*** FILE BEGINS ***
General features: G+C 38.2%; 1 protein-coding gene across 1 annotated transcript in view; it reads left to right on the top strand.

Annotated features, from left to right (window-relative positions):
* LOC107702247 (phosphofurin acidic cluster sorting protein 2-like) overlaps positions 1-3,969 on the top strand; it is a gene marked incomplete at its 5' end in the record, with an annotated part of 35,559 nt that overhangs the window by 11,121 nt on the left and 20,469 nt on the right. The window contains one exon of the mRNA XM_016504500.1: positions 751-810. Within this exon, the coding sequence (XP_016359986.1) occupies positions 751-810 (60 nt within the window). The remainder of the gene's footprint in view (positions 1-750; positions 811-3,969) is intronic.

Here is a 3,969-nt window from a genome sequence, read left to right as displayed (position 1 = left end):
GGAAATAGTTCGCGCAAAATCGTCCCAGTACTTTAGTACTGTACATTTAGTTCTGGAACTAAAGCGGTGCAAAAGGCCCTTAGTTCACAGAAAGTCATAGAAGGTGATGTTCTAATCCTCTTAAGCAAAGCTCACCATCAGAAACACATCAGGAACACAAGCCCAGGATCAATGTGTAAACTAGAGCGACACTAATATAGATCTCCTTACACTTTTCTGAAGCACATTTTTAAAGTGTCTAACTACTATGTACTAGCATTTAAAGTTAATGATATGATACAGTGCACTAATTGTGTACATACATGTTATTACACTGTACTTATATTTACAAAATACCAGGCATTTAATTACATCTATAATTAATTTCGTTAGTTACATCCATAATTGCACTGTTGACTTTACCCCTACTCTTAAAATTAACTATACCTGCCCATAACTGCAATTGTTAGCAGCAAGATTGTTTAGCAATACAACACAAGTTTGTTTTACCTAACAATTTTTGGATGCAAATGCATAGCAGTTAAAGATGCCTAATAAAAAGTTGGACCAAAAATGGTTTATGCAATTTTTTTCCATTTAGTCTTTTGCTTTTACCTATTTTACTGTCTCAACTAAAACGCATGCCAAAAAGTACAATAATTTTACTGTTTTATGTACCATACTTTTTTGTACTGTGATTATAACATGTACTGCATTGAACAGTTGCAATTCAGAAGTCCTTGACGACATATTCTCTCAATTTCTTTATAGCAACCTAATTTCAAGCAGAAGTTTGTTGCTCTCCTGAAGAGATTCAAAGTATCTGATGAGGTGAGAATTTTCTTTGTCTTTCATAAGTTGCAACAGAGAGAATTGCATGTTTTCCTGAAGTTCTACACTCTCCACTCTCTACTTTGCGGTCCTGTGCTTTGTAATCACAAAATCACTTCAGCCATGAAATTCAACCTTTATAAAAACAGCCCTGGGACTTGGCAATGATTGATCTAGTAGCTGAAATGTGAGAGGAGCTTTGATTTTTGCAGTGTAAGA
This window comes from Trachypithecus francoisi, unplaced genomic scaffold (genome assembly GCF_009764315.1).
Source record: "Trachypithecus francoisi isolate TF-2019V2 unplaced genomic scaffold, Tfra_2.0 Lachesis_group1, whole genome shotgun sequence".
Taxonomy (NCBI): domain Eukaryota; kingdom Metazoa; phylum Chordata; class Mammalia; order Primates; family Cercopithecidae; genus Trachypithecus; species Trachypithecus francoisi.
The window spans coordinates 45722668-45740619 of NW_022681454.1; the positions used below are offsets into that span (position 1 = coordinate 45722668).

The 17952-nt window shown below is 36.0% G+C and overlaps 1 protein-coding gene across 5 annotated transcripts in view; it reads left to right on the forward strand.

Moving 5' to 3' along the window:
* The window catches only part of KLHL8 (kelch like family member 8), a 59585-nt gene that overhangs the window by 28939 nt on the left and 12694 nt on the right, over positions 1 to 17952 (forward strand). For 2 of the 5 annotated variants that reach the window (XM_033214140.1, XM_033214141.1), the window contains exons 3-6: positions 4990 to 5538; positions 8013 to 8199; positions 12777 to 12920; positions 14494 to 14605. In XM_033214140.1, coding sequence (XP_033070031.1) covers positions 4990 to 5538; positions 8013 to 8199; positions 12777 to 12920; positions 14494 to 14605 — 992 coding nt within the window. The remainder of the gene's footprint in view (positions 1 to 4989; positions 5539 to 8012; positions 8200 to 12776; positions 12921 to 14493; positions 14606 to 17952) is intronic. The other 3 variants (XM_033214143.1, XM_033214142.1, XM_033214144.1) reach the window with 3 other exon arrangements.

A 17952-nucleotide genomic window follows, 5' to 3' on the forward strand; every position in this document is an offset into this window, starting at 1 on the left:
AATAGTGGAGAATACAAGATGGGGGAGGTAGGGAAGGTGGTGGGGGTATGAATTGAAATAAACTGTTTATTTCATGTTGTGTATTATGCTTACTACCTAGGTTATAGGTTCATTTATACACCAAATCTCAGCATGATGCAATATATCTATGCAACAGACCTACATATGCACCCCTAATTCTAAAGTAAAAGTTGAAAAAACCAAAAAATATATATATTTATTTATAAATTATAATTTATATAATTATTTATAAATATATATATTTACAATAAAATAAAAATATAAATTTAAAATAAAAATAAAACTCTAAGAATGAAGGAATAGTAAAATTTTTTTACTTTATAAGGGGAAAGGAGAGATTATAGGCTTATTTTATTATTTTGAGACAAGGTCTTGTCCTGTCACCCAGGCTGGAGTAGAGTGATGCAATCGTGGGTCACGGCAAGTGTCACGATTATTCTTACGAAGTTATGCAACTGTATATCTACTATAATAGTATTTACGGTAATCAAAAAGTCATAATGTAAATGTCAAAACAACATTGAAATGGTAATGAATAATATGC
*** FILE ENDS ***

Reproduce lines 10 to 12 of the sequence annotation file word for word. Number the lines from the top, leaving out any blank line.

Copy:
The 17952-nt window shown below is 36.0% G+C and overlaps 1 protein-coding gene across 5 annotated transcripts in view; it reads left to right on the forward strand.

Moving 5' to 3' along the window:
* The window catches only part of KLHL8 (kelch like family member 8), a 59585-nt gene that overhangs the window by 28939 nt on the left and 12694 nt on the right, over positions 1 to 17952 (forward strand). For 2 of the 5 annotated variants that reach the window (XM_033214140.1, XM_033214141.1), the window contains exons 3-6: positions 4990 to 5538; positions 8013 to 8199; positions 12777 to 12920; positions 14494 to 14605. In XM_033214140.1, coding sequence (XP_033070031.1) covers positions 4990 to 5538; positions 8013 to 8199; positions 12777 to 12920; positions 14494 to 14605 — 992 coding nt within the window. The remainder of the gene's footprint in view (positions 1 to 4989; positions 5539 to 8012; positions 8200 to 12776; positions 12921 to 14493; positions 14606 to 17952) is intronic. The other 3 variants (XM_033214143.1, XM_033214142.1, XM_033214144.1) reach the window with 3 other exon arrangements.